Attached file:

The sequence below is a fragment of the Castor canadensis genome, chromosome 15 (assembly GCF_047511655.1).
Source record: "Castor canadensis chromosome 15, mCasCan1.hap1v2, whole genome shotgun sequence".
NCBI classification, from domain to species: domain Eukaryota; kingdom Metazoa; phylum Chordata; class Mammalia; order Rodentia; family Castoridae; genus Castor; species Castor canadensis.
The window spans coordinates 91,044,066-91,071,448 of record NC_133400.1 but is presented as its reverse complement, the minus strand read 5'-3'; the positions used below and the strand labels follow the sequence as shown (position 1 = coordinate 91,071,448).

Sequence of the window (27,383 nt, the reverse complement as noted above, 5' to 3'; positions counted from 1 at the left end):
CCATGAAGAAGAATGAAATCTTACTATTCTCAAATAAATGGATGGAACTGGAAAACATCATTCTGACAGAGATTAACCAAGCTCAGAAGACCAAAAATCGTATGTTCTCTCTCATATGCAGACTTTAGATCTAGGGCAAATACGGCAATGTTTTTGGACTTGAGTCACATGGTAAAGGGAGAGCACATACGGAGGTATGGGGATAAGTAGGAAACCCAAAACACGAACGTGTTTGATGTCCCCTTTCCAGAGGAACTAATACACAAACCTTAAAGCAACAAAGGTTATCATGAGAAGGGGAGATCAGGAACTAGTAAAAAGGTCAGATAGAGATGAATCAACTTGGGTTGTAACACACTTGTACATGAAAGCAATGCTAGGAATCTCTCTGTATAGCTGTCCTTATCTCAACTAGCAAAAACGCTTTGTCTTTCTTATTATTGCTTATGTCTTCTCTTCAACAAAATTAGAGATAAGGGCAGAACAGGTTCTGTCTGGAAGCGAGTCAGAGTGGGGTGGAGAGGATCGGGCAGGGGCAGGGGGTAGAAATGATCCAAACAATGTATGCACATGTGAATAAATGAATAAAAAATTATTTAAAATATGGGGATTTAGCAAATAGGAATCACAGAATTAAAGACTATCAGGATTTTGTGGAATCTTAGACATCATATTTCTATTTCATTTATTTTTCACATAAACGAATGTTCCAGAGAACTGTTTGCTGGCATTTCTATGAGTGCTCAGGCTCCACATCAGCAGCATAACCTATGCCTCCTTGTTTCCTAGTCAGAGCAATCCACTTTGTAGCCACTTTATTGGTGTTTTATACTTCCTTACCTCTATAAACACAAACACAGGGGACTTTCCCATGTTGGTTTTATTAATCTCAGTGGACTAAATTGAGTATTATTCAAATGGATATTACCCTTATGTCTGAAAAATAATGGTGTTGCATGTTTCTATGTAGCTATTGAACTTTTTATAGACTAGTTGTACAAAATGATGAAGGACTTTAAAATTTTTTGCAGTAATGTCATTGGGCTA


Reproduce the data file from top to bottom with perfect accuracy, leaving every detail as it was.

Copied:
The sequence below is a fragment of the Castor canadensis genome, chromosome 15 (assembly GCF_047511655.1).
Source record: "Castor canadensis chromosome 15, mCasCan1.hap1v2, whole genome shotgun sequence".
NCBI classification, from domain to species: domain Eukaryota; kingdom Metazoa; phylum Chordata; class Mammalia; order Rodentia; family Castoridae; genus Castor; species Castor canadensis.
The window spans coordinates 91,044,066-91,071,448 of record NC_133400.1 but is presented as its reverse complement, the minus strand read 5'-3'; the positions used below and the strand labels follow the sequence as shown (position 1 = coordinate 91,071,448).

Sequence of the window (27,383 nt, the reverse complement as noted above, 5' to 3'; positions counted from 1 at the left end):
CCATGAAGAAGAATGAAATCTTACTATTCTCAAATAAATGGATGGAACTGGAAAACATCATTCTGACAGAGATTAACCAAGCTCAGAAGACCAAAAATCGTATGTTCTCTCTCATATGCAGACTTTAGATCTAGGGCAAATACGGCAATGTTTTTGGACTTGAGTCACATGGTAAAGGGAGAGCACATACGGAGGTATGGGGATAAGTAGGAAACCCAAAACACGAACGTGTTTGATGTCCCCTTTCCAGAGGAACTAATACACAAACCTTAAAGCAACAAAGGTTATCATGAGAAGGGGAGATCAGGAACTAGTAAAAAGGTCAGATAGAGATGAATCAACTTGGGTTGTAACACACTTGTACATGAAAGCAATGCTAGGAATCTCTCTGTATAGCTGTCCTTATCTCAACTAGCAAAAACGCTTTGTCTTTCTTATTATTGCTTATGTCTTCTCTTCAACAAAATTAGAGATAAGGGCAGAACAGGTTCTGTCTGGAAGCGAGTCAGAGTGGGGTGGAGAGGATCGGGCAGGGGCAGGGGGTAGAAATGATCCAAACAATGTATGCACATGTGAATAAATGAATAAAAAATTATTTAAAATATGGGGATTTAGCAAATAGGAATCACAGAATTAAAGACTATCAGGATTTTGTGGAATCTTAGACATCATATTTCTATTTCATTTATTTTTCACATAAACGAATGTTCCAGAGAACTGTTTGCTGGCATTTCTATGAGTGCTCAGGCTCCACATCAGCAGCATAACCTATGCCTCCTTGTTTCCTAGTCAGAGCAATCCACTTTGTAGCCACTTTATTGGTGTTTTATACTTCCTTACCTCTATAAACACAAACACAGGGGACTTTCCCATGTTGGTTTTATTAATCTCAGTGGACTAAATTGAGTATTATTCAAATGGATATTACCCTTATGTCTGAAAAATAATGGTGTTGCATGTTTCTATGTAGCTATTGAACTTTTTATAGACTAGTTGTACAAAATGATGAAGGACTTTAAAATTTTTTGCAGTAATGTCATTGGGCTA